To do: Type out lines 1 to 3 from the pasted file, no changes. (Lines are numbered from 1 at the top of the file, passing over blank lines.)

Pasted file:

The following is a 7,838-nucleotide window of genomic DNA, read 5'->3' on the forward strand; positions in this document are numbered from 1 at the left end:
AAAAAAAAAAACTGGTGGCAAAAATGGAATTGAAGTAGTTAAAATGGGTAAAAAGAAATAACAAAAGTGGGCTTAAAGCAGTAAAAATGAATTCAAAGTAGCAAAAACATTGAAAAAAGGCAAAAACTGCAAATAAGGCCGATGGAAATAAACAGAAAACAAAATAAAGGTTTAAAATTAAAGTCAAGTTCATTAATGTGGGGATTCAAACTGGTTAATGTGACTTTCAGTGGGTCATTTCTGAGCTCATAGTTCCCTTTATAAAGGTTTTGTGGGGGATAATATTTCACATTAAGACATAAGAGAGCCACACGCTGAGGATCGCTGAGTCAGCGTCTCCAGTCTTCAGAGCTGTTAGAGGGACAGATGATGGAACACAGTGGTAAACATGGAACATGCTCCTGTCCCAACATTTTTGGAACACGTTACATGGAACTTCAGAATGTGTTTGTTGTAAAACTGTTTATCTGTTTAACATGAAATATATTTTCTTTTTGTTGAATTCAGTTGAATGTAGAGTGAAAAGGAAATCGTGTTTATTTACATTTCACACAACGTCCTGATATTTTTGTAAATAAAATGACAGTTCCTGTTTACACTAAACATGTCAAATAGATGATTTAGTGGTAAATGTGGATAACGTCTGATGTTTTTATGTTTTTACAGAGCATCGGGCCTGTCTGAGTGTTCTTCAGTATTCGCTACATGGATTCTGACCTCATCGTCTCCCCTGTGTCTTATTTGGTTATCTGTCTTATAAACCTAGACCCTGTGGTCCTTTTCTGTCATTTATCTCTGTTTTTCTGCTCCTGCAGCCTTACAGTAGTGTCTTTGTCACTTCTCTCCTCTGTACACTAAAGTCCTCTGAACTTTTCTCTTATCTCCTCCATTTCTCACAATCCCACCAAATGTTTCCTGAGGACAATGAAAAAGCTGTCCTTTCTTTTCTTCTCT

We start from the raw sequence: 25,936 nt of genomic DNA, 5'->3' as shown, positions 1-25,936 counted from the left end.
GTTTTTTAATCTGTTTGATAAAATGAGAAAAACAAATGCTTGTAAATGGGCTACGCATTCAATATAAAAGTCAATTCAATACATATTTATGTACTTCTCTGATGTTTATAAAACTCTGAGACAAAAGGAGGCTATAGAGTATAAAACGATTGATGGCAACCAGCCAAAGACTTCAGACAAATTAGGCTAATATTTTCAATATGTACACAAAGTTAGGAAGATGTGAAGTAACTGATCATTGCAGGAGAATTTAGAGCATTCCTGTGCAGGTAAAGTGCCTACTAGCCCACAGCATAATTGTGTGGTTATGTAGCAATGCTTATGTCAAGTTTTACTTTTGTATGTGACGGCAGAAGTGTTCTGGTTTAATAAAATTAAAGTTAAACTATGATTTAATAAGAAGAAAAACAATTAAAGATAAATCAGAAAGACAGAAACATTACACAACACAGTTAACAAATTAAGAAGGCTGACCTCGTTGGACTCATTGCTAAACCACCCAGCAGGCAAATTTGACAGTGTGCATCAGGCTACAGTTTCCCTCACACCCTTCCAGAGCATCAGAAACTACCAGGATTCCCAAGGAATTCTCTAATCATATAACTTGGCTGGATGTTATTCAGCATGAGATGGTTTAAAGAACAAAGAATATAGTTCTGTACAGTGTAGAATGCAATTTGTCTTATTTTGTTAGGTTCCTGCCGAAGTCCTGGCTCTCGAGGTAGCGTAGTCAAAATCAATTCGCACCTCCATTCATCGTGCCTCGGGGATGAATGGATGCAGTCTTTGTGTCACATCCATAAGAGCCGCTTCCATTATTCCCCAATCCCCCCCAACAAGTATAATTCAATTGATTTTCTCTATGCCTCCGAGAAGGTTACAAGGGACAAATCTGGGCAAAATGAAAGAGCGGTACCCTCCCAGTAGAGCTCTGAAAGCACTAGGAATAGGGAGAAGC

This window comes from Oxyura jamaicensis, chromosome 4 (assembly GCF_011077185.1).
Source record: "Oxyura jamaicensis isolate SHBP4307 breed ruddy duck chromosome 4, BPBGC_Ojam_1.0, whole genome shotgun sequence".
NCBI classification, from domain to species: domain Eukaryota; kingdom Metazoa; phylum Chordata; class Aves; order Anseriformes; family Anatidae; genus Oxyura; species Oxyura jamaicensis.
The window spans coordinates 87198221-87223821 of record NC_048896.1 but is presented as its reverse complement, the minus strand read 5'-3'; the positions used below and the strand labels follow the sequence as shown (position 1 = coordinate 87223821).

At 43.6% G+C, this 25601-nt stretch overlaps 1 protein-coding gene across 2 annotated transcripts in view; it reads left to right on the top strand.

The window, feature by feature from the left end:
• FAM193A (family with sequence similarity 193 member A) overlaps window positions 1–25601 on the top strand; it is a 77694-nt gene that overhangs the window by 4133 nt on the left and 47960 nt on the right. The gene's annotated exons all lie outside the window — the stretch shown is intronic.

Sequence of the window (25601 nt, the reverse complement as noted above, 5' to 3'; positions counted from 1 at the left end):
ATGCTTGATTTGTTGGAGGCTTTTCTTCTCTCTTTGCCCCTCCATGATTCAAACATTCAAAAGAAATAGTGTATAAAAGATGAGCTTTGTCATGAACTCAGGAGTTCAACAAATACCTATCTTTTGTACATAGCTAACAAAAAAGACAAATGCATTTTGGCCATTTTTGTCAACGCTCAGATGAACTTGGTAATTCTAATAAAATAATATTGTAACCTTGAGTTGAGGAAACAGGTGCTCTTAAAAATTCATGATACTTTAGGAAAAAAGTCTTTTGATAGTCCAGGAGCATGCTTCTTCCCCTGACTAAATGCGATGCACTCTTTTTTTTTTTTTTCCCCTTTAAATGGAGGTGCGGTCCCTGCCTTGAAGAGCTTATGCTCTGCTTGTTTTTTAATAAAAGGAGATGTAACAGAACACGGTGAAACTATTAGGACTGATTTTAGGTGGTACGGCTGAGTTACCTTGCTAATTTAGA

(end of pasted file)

The following is a 7,838-nucleotide window of genomic DNA, read 5'->3' on the forward strand; positions in this document are numbered from 1 at the left end:
AAAAAAAAAAACTGGTGGCAAAAATGGAATTGAAGTAGTTAAAATGGGTAAAAAGAAATAACAAAAGTGGGCTTAAAGCAGTAAAAATGAATTCAAAGTAGCAAAAACATTGAAAAAAGGCAAAAACTGCAAATAAGGCCGATGGAAATAAACAGAAAACAAAATAAAGGTTTAAAATTAAAGTCAAGTTCATTAATGTGGGGATTCAAACTGGTTAATGTGACTTTCAGTGGGTCATTTCTGAGCTCATAGTTCCCTTTATAAAGGTTTTGTGGGGGATAATATTTCACATTAAGACATAAGAGAGCCACACGCTGAGGATCGCTGAGTCAGCGTCTCCAGTCTTCAGAGCTGTTAGAGGGACAGATGATGGAACACAGTGGTAAACATGGAACATGCTCCTGTCCCAACATTTTTGGAACACGTTACATGGAACTTCAGAATGTGTTTGTTGTAAAACTGTTTATCTGTTTAACATGAAATATATTTTCTTTTTGTTGAATTCAGTTGAATGTAGAGTGAAAAGGAAATCGTGTTTATTTACATTTCACACAACGTCCTGATATTTTTGTAAATAAAATGACAGTTCCTGTTTACACTAAACATGTCAAATAGATGATTTAGTGGTAAATGTGGATAACGTCTGATGTTTTTATGTTTTTACAGAGCATCGGGCCTGTCTGAGTGTTCTTCAGTATTCGCTACATGGATTCTGACCTCATCGTCTCCCCTGTGTCTTATTTGGTTATCTGTCTTATAAACCTAGACCCTGTGGTCCTTTTCTGTCATTTATCTCTGTTTTTCTGCTCCTGCAGCCTTACAGTAGTGTCTTTGTCACTTCTCTCCTCTGTACACTAAAGTCCTCTGAACTTTTCTCTTATCTCCTCCATTTCTCACAATCCCACCAAATGTTTCCTGAGGACAATGAAAAAGCTGTCCTTTCTTTTCTTCTCT

We start from the raw sequence: 25,936 nt of genomic DNA, 5'->3' as shown, positions 1-25,936 counted from the left end.